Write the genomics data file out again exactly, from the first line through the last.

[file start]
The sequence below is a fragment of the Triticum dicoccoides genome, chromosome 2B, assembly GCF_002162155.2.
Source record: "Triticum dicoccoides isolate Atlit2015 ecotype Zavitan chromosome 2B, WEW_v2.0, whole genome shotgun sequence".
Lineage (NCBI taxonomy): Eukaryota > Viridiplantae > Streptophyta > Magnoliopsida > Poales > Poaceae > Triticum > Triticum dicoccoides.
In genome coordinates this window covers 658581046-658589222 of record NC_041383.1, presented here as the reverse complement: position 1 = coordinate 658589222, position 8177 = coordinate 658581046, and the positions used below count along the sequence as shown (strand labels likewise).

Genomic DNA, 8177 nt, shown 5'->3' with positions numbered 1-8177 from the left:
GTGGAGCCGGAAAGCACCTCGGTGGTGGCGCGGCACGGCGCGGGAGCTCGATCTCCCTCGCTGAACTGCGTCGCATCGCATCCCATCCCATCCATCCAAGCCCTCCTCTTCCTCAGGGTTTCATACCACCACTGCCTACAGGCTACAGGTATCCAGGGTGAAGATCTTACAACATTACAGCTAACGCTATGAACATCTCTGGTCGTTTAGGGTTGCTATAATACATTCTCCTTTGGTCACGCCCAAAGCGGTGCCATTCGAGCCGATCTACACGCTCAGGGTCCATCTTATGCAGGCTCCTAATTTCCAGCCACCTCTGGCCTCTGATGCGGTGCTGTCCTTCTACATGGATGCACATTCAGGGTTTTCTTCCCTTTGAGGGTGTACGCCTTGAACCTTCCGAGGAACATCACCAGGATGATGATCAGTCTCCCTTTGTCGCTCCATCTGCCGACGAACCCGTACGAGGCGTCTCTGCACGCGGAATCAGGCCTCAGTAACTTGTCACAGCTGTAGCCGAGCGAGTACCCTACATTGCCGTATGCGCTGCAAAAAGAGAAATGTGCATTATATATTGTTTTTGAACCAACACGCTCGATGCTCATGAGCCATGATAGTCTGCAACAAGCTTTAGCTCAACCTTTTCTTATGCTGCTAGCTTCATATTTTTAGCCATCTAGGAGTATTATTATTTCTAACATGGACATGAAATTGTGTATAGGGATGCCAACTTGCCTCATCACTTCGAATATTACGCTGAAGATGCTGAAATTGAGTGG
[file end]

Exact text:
The sequence below is a fragment of the Triticum dicoccoides genome, chromosome 2B, assembly GCF_002162155.2.
Source record: "Triticum dicoccoides isolate Atlit2015 ecotype Zavitan chromosome 2B, WEW_v2.0, whole genome shotgun sequence".
Lineage (NCBI taxonomy): Eukaryota > Viridiplantae > Streptophyta > Magnoliopsida > Poales > Poaceae > Triticum > Triticum dicoccoides.
In genome coordinates this window covers 658581046-658589222 of record NC_041383.1, presented here as the reverse complement: position 1 = coordinate 658589222, position 8177 = coordinate 658581046, and the positions used below count along the sequence as shown (strand labels likewise).

Genomic DNA, 8177 nt, shown 5'->3' with positions numbered 1-8177 from the left:
GTGGAGCCGGAAAGCACCTCGGTGGTGGCGCGGCACGGCGCGGGAGCTCGATCTCCCTCGCTGAACTGCGTCGCATCGCATCCCATCCCATCCATCCAAGCCCTCCTCTTCCTCAGGGTTTCATACCACCACTGCCTACAGGCTACAGGTATCCAGGGTGAAGATCTTACAACATTACAGCTAACGCTATGAACATCTCTGGTCGTTTAGGGTTGCTATAATACATTCTCCTTTGGTCACGCCCAAAGCGGTGCCATTCGAGCCGATCTACACGCTCAGGGTCCATCTTATGCAGGCTCCTAATTTCCAGCCACCTCTGGCCTCTGATGCGGTGCTGTCCTTCTACATGGATGCACATTCAGGGTTTTCTTCCCTTTGAGGGTGTACGCCTTGAACCTTCCGAGGAACATCACCAGGATGATGATCAGTCTCCCTTTGTCGCTCCATCTGCCGACGAACCCGTACGAGGCGTCTCTGCACGCGGAATCAGGCCTCAGTAACTTGTCACAGCTGTAGCCGAGCGAGTACCCTACATTGCCGTATGCGCTGCAAAAAGAGAAATGTGCATTATATATTGTTTTTGAACCAACACGCTCGATGCTCATGAGCCATGATAGTCTGCAACAAGCTTTAGCTCAACCTTTTCTTATGCTGCTAGCTTCATATTTTTAGCCATCTAGGAGTATTATTATTTCTAACATGGACATGAAATTGTGTATAGGGATGCCAACTTGCCTCATCACTTCGAATATTACGCTGAAGATGCTGAAATTGAGTGG